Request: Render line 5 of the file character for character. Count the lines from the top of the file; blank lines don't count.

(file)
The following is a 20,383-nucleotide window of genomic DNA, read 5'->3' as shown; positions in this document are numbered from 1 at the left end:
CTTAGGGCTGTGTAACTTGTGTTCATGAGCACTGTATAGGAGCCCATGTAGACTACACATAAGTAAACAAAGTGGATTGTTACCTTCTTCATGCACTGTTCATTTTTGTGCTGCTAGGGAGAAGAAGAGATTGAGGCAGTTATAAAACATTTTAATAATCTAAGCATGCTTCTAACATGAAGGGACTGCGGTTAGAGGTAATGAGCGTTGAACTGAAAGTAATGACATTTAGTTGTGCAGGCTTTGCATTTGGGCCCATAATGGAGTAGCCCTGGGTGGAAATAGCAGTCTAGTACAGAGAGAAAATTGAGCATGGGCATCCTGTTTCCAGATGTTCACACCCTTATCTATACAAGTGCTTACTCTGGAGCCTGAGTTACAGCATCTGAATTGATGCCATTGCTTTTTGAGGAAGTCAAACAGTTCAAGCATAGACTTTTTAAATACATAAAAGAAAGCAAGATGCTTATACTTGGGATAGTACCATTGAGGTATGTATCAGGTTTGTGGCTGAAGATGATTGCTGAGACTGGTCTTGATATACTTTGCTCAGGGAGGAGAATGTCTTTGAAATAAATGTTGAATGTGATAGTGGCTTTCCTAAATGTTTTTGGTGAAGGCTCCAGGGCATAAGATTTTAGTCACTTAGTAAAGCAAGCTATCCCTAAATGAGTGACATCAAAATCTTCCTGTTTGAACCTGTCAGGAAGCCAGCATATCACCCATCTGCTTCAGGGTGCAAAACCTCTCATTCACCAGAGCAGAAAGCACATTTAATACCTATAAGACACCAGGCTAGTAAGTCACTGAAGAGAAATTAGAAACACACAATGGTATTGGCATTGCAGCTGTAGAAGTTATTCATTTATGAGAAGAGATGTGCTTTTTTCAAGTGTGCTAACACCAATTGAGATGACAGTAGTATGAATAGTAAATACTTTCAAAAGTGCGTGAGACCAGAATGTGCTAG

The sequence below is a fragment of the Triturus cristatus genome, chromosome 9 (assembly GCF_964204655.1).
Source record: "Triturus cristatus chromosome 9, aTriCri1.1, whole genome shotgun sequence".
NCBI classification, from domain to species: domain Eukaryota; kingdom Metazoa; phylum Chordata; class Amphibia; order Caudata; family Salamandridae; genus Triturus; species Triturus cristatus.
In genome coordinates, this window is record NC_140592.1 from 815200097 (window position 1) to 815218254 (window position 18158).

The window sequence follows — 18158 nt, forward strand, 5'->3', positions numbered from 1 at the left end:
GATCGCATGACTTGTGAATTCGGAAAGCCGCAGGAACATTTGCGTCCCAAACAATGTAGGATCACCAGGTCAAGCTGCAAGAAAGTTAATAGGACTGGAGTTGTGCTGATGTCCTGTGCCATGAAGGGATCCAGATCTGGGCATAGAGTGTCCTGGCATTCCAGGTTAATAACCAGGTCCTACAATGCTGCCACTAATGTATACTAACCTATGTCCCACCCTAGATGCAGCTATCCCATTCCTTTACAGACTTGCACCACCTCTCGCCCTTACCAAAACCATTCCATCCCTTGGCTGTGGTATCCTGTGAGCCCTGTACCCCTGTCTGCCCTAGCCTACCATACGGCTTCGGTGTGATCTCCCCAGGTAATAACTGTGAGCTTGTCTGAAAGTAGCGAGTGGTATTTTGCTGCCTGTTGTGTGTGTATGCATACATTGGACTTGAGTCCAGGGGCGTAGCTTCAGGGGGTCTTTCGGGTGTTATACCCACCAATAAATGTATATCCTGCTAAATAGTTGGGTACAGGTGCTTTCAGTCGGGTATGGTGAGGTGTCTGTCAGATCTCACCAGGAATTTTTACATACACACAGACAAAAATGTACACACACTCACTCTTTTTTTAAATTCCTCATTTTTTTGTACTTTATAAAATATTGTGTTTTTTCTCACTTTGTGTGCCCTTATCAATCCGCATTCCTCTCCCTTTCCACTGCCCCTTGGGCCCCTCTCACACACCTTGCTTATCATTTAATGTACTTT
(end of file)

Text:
NCBI classification, from domain to species: domain Eukaryota; kingdom Metazoa; phylum Chordata; class Amphibia; order Caudata; family Salamandridae; genus Triturus; species Triturus cristatus.